Medical professionals to face tough decisions over ‘disease-free’ India
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Medical professionals will have to make difficult decisions about the ‘doomed’ India healthcare financial system if the government fails to deliver a “diseases-free” India, according to a senior medical executive.
Medical practitioners have been under a “burden of responsibility” for ensuring that the government implements its healthcare finance reforms, the CEO of an influential healthcare financial firm told NDTV.
“If the government does not make any significant change in the way the country is organised, it will be the death of the system,” said Dr. Aravind Choudhury, founder and chairman of Gajak Hospital Group, which advises the government on health care issues.
“This is a system which is very dependent on the financial institutions.
If we are not in a position to manage the system effectively, it is bound to end.”
Dr. Choudhy said he expected the government to do “whatever is necessary” to ensure the financial system could be in “doom mode” as soon as possible.
He cited a case of a physician who was not able to deliver care for a patient who had a malignant tumor.
Dr Choudhat said the government needs to start “planning for the future”.
“The question is, how do you make a change in a system that is based on money and that has been predicated on the money?” he asked.
“We are seeing that this system is in a state of decay.
It is very difficult to change it.”
India’s financial sector is facing a “worrying trend” of “collapse” after the government announced its healthcare reform plans in December last year.
The plan, dubbed the “Narendra Modi-led Medical Transformation Programme”, calls for the creation of a single central bank and a single government body to regulate financial markets and the supply of goods and services.
The plan also includes “drastically” reducing red tape and reducing “the risk of failure”.
The country’s central bank, the Reserve Bank of India, has already taken steps to reduce the regulatory burden for financial firms and other institutions.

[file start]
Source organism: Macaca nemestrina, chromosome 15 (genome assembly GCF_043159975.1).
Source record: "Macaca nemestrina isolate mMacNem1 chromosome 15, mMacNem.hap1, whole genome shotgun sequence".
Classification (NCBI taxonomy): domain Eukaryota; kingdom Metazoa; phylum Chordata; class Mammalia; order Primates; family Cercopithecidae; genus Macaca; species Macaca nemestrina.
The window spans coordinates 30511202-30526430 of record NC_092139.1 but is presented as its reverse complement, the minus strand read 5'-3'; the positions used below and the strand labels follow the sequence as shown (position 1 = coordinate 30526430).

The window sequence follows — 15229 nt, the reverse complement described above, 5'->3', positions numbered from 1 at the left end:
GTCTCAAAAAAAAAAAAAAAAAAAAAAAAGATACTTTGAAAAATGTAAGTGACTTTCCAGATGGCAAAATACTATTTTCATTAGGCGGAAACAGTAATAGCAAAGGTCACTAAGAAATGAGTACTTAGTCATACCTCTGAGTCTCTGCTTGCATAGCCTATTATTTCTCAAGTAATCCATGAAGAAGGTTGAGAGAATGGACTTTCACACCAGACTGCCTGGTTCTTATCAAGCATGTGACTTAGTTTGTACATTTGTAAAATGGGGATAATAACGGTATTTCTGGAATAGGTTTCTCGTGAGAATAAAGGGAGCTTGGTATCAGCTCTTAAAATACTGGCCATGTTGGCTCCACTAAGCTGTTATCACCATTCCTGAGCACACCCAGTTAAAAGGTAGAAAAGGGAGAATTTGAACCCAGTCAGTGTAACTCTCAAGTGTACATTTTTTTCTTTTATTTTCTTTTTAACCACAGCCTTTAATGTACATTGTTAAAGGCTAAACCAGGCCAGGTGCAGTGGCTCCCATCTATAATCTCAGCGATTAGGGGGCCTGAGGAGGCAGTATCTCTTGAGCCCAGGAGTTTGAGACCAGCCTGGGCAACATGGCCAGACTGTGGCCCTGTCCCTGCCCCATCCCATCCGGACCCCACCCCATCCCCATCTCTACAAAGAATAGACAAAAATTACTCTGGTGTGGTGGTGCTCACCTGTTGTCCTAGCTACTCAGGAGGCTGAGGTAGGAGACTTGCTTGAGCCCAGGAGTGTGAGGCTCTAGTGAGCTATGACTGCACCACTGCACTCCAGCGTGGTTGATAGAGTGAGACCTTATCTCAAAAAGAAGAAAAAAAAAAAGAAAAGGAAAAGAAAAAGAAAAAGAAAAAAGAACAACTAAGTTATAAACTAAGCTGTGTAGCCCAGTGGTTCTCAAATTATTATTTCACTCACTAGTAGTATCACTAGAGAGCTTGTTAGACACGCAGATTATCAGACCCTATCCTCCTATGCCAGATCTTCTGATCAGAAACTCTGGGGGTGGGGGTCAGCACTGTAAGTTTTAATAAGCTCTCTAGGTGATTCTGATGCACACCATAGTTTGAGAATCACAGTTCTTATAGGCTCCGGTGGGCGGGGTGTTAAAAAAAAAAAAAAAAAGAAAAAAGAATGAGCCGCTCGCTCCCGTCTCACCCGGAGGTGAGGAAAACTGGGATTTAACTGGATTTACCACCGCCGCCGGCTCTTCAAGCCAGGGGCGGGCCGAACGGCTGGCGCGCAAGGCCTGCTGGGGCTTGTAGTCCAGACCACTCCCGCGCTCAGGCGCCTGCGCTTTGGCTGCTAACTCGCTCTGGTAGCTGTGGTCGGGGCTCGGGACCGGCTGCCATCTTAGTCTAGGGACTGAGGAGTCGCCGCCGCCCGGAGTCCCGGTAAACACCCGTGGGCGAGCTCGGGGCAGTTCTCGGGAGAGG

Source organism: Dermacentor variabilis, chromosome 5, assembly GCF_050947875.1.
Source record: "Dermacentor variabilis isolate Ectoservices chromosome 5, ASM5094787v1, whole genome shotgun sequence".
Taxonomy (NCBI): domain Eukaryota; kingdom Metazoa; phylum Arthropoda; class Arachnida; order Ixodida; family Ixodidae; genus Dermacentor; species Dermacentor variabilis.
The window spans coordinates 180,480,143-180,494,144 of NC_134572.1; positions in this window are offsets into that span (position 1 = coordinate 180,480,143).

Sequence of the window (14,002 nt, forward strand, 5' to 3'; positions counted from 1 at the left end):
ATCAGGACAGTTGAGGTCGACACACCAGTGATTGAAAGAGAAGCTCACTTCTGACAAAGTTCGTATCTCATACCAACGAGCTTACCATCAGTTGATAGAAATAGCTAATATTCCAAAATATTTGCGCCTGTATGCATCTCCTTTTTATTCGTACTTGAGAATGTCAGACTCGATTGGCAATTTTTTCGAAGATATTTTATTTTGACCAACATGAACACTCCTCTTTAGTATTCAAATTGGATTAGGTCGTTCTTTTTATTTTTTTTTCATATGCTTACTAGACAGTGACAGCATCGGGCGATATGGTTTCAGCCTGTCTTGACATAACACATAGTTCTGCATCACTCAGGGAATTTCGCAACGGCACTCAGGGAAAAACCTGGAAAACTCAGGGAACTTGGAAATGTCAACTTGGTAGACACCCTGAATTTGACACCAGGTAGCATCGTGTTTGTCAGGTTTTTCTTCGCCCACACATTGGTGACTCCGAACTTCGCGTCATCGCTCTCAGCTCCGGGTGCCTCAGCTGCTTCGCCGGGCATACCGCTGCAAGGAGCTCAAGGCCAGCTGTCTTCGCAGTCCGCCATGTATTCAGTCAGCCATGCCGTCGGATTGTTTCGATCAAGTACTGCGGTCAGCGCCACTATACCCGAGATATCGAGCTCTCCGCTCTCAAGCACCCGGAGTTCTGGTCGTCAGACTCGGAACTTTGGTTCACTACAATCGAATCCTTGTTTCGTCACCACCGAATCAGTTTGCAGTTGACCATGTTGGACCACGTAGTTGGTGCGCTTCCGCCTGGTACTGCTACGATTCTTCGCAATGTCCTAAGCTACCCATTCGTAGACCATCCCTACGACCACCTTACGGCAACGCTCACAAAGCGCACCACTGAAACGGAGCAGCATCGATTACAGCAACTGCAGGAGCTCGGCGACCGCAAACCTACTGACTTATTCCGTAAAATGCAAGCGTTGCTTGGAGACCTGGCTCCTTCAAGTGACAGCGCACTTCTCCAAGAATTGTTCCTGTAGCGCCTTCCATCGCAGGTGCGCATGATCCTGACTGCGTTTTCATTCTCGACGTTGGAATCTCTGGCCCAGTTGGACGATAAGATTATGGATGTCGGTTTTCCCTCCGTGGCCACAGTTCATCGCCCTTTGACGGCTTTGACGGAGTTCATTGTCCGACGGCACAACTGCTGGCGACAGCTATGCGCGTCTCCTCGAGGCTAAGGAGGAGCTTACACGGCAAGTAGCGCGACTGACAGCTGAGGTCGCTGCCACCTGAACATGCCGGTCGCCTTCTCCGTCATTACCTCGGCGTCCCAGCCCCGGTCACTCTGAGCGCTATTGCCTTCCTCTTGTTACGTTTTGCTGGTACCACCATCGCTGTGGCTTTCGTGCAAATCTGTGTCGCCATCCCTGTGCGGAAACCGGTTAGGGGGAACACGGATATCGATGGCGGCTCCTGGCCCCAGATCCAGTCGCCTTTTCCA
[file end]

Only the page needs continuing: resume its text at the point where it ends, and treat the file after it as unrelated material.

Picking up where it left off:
The Reserve Bank’s “black money” index is at its lowest level in almost five years.
It has also slashed its benchmark interest rate to 0.25 percent.
But Dr. Chaudhury said India’s financial system was “in a state in decay” and its health system was under pressure.
India has been under the grip of a “crisis” for more than a decade and it is becoming more of a crisis because of “the massive amounts of red tape” he said.
On Monday, the government proposed an amendment to the Indian National Pharmaceutical Act that would allow private companies to buy drugs for Rs. 5,000-6,000 per pill, instead of Rs. 2,500-3,000.
But the bill was rejected by the opposition Congress party, which also demanded a “complete overhaul of the pharmaceutical system.”
Choudhuyas said India is now a “post-financial crisis country” and “there are not enough people who understand the magnitude of the problem”.
“We need to bring in a national healthcare finance policy that would bring in money for the healthcare sector, not just for the medical sector,” he said, adding that “we need to think about how we can do it”.
Dr. Ravi Manohar, a health economist at Columbia University, said the current financial system “has been so malnourished” that “there is no room for financial growth”.
“I am worried that if the healthcare system doesn’t recover, it could be the end of the country,” he told NDtv.
A total of 1.2 billion people are eligible for a free-of-charge government-run health plan, according the World Bank.
The government is currently working on setting up a new scheme to provide free care to those with chronic conditions.
Under the National Health Guarantee Act, the cost of providing health services to the poor is pegged at Rs. 6,500 per person per month.
But the government is trying to lower this to Rs. 1,500 for those with low incomes, Rs. 3,000 for those in poverty, and Rs. 0 for those who do not have any income.
The government has been seeking to lower the cost to Rs 1,000 to 1,250 per month, a target the government says is “sustainable”.
But the National Consumer Disputes Redressal Commission has warned that “a new national health insurance plan may be needed in the near future”.
India is set to get its first government-backed universal health insurance in 2019, but Dr. Manohhar said that was a “big leap” for the country.
Even though the government has said that a universal health plan will be in place by 2020, Dr. Gautam Das, who heads the Indian Council of Medical Research (ICMR
Medical professionals will have to make difficult decisions about the ‘doomed’ India healthcare financial system if the government fails to…